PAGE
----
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John Lam's Blog


The Charisma Machine🔗

The Charisma Machine by Morgan Ames chronicles the failure of the One Laptop Per Child project. A telling quote from the book's website:

Drawing on a seven-month study of a model OLPC project in Paraguay, this book reveals that the laptops were not only frustrating to use, easy to break, and hard to repair, they were designed for “technically precocious boys”—idealized younger versions of the developers themselves—rather than the diverse range of children who might actually use them.

It's pretty clear that the leaders of the project fell in love with an idea. One where the solution they were creating matched the problems that the leaders personally had - a desire for a machine like OLPC when they were children. They assumed, incorrectly, that all children in developing countries had the same problem that their solution was designed for. Ames describes this as nostalgic design.

So instead of validating the problem, they went ahead and burned hundreds of millions of dollars in pursuit of a solution to a problem that apparently did not exist. Technology is not the solution to all of our problems, especially in education. But perhaps more interesting for those of us who work in product development is understanding why Negroponte was wrong? What could he have done differently in retrospect? Could the many failures encountered in the field have been discovered sooner? This quote captures Negroponte's hubris:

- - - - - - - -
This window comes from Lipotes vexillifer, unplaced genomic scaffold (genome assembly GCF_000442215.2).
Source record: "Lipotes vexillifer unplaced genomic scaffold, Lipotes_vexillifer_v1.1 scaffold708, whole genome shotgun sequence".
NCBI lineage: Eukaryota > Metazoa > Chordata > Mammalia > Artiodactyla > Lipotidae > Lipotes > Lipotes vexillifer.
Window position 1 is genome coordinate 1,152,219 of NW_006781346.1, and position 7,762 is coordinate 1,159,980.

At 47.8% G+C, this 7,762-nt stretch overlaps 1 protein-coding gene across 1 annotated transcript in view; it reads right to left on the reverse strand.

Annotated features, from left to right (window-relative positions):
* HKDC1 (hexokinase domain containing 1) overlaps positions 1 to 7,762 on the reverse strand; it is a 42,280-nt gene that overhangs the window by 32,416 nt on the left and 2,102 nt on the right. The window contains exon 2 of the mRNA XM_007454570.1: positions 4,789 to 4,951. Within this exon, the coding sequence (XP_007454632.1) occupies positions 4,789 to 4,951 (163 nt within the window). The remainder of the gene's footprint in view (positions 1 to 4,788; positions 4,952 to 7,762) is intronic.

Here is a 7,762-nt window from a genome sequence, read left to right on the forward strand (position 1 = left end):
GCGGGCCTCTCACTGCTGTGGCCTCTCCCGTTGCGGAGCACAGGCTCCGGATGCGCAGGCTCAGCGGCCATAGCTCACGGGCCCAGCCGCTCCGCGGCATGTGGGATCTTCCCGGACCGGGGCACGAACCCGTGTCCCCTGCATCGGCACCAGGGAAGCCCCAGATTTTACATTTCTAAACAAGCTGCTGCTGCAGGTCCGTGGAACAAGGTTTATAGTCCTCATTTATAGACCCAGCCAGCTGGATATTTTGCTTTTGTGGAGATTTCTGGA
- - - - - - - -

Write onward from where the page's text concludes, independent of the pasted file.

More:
The days of pilot projects are over. When people say, ‘Well, we’d like to do three or four thousand in our country to see how it works.’ Screw you. Go to the back of the line and someone else will do it, and then when you figure out that this works, you can join as well.

Developing and deploying the solution as quickly as possible was clearly the end-goal here, not understanding the needs of the customer:

We’ll take tablets and drop them out of helicopters into villages that have no electricity and school, then go back a year later and see if the kids can read.

Could they have shipped a better product that fit the needs of their customers if they had only spent some time trying to understand their customers first? One can only imagine what might have been had they pursued a different path, guided by the real needs of their customers. A fantastic case study of what not to do when building a product.